A few days after I moved into the dorms, during that fateful first week at Berkeley, I listened to the first message I ever received from Pastor Ed. It was the New Student Welcome Night that everyone was raving about, and I wanted to start my college years off on the right moral and religious foot, given that the event was planned by the largest religious group on campus.
Little did I know his message would contain the most toxic piece of advice I have ever received in college. It went something like this: it is dangerous to be alone. Prioritize finding good, fulfilling, lifelong friends as soon as possible.
This struck a resonance within me, because I had never been good at making friends, and I was ready to reinvent myself in college. I was going to be good at making friends. And indeed, four years later, I am much better at making friends. I’m much less socially awkward, and much more open about my quirky eccentricities. But I have yet to find a fulfilling, lifelong friend.
I read once on a Thought Catalog article that the deepest loneliness comes not from being alone, but from not being alone, expecting not to be alone, but feeling alone. Think about it. And as it follows, for the last two years, I’ve had more friends than I’ve ever had in my life, but I’m more lonely than ever. Now I’m graduating, and this sentiment continues to intensify. For two years later, all my friends will be gone with the wind. It won’t be their fault, it won’t be mine. But they’ll have a bunch of other people in their life, I may have mine; they’ll have their plans and aspirations, and I will have mine. And people just gently leave your life.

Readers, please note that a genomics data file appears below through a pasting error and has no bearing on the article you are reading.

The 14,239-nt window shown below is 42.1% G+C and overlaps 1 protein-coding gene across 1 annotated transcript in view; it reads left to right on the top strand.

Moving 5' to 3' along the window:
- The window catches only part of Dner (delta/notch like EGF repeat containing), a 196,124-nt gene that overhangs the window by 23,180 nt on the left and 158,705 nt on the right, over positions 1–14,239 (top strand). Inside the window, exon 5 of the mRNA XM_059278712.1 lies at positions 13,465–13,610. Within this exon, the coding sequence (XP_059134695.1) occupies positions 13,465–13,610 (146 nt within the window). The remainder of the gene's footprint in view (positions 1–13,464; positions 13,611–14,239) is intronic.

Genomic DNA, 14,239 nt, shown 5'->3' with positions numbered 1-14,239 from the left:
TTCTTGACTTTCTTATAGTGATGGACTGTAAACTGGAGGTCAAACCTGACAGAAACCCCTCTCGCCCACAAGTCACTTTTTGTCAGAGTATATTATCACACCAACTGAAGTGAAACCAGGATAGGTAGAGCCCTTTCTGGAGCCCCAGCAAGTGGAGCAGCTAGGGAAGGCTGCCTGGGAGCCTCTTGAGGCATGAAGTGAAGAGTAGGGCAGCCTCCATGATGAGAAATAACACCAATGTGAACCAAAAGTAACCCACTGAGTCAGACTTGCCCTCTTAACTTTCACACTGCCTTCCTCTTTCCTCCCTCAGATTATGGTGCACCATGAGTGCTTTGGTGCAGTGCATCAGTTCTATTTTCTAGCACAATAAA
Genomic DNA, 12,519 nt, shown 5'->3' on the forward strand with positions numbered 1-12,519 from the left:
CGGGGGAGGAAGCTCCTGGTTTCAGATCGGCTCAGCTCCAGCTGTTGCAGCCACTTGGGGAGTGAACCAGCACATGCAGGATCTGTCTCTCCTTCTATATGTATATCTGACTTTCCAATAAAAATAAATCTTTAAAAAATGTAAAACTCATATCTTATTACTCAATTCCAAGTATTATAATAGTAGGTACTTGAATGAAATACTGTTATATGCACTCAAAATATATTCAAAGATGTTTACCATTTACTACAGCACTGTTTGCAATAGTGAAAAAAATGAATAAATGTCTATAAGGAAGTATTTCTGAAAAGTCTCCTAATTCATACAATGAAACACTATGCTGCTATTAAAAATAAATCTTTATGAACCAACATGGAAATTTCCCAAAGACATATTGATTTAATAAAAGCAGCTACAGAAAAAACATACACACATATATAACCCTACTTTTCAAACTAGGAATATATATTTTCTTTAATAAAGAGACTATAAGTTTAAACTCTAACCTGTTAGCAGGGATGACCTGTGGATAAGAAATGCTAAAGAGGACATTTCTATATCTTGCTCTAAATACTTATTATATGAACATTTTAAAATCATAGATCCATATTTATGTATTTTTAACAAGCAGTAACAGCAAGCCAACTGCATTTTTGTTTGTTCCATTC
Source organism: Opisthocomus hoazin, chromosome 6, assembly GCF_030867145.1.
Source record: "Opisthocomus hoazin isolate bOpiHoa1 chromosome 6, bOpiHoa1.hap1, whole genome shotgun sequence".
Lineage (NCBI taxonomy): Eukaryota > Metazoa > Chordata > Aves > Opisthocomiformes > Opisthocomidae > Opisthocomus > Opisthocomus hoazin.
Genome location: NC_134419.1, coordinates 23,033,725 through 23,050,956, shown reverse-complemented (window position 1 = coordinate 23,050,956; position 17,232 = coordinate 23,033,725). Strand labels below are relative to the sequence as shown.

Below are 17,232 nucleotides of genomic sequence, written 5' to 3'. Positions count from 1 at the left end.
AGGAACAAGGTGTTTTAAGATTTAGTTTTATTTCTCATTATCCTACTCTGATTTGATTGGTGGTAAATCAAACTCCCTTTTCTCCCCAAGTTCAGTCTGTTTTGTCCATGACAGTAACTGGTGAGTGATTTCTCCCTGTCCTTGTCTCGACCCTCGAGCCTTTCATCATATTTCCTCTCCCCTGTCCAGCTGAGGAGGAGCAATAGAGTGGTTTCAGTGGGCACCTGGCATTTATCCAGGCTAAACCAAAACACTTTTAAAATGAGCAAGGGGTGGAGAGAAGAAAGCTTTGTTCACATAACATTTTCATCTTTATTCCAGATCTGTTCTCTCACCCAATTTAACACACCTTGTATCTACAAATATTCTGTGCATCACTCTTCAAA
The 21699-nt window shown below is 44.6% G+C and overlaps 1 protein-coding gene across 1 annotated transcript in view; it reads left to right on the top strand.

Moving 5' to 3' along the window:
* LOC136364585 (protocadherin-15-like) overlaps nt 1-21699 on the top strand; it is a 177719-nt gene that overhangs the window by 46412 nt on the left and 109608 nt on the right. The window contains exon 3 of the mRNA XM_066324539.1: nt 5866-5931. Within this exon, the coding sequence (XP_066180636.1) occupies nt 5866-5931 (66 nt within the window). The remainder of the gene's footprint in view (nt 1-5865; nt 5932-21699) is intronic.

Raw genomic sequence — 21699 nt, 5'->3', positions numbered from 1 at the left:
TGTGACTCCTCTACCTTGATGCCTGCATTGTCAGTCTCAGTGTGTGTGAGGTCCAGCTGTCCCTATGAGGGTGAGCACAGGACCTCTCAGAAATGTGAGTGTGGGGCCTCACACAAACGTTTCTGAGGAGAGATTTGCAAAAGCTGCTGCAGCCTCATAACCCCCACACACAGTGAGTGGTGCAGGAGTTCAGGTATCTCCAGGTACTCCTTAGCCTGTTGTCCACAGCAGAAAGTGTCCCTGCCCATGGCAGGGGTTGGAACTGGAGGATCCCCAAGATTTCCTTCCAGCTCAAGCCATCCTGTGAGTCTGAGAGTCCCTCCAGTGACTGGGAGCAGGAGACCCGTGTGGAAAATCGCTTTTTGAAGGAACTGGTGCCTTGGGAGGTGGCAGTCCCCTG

What I looked for, and never found, was a friendship whose bond did not depend on space, time, what I said, what I did, how busy either party was, or distance from each other. I have had many good friends, and I am fortunate that they were in my life. But they all had the unconscious conditionals. The space of friendship occupies this continuous spectrum from which I have only sampled a limited, non-satisfying subset. Maybe I just have bougie tastes for companions.
Or maybe, that piece of advice that Pastor Ed gave me in my first week was wrong. Because nobody told me that it was okay not to find life-long companions in college, that you can’t go out and search for these things — they will simply come to you, and sometimes that takes time. And nobody told me that it was okay to be lonely, by yourself. And nobody told me that the density of friends in the spectrum exponentially decays with closeness, and so your sampling probability decreases accordingly, and that’s fine.
So I am writing this to tell me and you, it’s okay if your college friends drift away, or if they aren’t bffs.
But the most terrible thing about this toxic advice I received, was that it excluded everything else that is beautiful about life here. The privilege of being at the top public university in the world. Success, money… that you can get it easier than anyone else. That you’re in the 1%. The unmatched beauty that is the juxtaposition of the San Francisco Bay, redwood trees, tall hills, and the culmination of thousands of years of architecture in those high-rise buildings. Free food. Expensive but good food. Expensive but available and rent-controlled apartments. Why waste your years in college worrying about how your friends are not as close as everyone else’s. There is just so much more to life. Live it, and stop worrying about friends.